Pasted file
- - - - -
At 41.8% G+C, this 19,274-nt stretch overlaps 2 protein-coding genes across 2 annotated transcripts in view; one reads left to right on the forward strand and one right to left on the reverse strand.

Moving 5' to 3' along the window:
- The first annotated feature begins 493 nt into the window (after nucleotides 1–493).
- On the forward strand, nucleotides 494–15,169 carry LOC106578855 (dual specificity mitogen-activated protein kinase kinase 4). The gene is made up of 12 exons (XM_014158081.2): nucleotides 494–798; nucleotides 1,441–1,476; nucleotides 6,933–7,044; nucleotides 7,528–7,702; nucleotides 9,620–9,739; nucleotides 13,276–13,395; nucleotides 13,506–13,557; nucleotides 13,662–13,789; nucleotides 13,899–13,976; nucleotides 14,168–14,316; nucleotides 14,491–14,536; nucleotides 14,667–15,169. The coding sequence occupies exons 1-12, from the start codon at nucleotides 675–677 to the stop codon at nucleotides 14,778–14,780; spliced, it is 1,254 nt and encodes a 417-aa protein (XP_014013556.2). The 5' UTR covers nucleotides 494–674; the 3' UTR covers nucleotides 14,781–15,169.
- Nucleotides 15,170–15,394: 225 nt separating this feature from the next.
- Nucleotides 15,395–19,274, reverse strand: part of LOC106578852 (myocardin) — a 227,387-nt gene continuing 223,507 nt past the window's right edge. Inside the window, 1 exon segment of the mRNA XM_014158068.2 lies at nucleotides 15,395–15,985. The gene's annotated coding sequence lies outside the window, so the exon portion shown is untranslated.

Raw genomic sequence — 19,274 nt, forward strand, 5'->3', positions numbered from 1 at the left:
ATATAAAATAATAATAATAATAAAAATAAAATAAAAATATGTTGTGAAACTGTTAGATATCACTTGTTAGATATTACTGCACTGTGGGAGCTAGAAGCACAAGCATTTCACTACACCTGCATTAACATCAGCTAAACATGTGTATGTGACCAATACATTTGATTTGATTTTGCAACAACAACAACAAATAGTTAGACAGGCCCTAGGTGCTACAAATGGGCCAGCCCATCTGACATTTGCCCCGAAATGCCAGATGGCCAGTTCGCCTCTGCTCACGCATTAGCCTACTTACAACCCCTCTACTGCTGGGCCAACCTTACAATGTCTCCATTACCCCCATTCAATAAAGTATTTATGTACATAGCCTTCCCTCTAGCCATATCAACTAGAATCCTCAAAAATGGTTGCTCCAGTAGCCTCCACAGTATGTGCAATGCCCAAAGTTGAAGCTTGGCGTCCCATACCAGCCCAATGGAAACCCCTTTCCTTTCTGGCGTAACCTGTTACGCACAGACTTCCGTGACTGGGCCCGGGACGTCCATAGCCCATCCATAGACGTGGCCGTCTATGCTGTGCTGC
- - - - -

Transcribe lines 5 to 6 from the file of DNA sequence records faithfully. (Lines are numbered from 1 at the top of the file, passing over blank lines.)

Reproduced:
- Nucleotides 15,170–15,394: 225 nt separating this feature from the next.
- Nucleotides 15,395–19,274, reverse strand: part of LOC106578852 (myocardin) — a 227,387-nt gene continuing 223,507 nt past the window's right edge. Inside the window, 1 exon segment of the mRNA XM_014158068.2 lies at nucleotides 15,395–15,985. The gene's annotated coding sequence lies outside the window, so the exon portion shown is untranslated.